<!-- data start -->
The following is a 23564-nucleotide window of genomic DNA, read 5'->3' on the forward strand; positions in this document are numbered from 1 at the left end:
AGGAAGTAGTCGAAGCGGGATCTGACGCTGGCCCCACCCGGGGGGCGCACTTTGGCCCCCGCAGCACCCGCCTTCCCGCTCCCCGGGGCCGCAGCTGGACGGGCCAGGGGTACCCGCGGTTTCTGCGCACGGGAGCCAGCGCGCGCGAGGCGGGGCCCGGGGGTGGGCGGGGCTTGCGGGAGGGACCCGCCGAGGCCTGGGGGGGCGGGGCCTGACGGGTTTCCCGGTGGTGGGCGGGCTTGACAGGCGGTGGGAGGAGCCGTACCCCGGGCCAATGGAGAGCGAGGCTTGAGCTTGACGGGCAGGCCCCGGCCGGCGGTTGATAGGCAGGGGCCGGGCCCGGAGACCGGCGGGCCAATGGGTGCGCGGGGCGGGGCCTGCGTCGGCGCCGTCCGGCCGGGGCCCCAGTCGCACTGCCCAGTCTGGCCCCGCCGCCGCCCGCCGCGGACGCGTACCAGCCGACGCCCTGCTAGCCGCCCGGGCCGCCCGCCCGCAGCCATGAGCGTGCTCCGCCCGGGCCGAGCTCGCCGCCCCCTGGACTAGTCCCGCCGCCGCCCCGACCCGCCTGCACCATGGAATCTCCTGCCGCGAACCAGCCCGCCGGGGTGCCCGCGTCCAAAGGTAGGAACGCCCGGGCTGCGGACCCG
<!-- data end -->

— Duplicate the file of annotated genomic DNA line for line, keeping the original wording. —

The following is a 23564-nucleotide window of genomic DNA, read 5'->3' on the forward strand; positions in this document are numbered from 1 at the left end:
AGGAAGTAGTCGAAGCGGGATCTGACGCTGGCCCCACCCGGGGGGCGCACTTTGGCCCCCGCAGCACCCGCCTTCCCGCTCCCCGGGGCCGCAGCTGGACGGGCCAGGGGTACCCGCGGTTTCTGCGCACGGGAGCCAGCGCGCGCGAGGCGGGGCCCGGGGGTGGGCGGGGCTTGCGGGAGGGACCCGCCGAGGCCTGGGGGGGCGGGGCCTGACGGGTTTCCCGGTGGTGGGCGGGCTTGACAGGCGGTGGGAGGAGCCGTACCCCGGGCCAATGGAGAGCGAGGCTTGAGCTTGACGGGCAGGCCCCGGCCGGCGGTTGATAGGCAGGGGCCGGGCCCGGAGACCGGCGGGCCAATGGGTGCGCGGGGCGGGGCCTGCGTCGGCGCCGTCCGGCCGGGGCCCCAGTCGCACTGCCCAGTCTGGCCCCGCCGCCGCCCGCCGCGGACGCGTACCAGCCGACGCCCTGCTAGCCGCCCGGGCCGCCCGCCCGCAGCCATGAGCGTGCTCCGCCCGGGCCGAGCTCGCCGCCCCCTGGACTAGTCCCGCCGCCGCCCCGACCCGCCTGCACCATGGAATCTCCTGCCGCGAACCAGCCCGCCGGGGTGCCCGCGTCCAAAGGTAGGAACGCCCGGGCTGCGGACCCG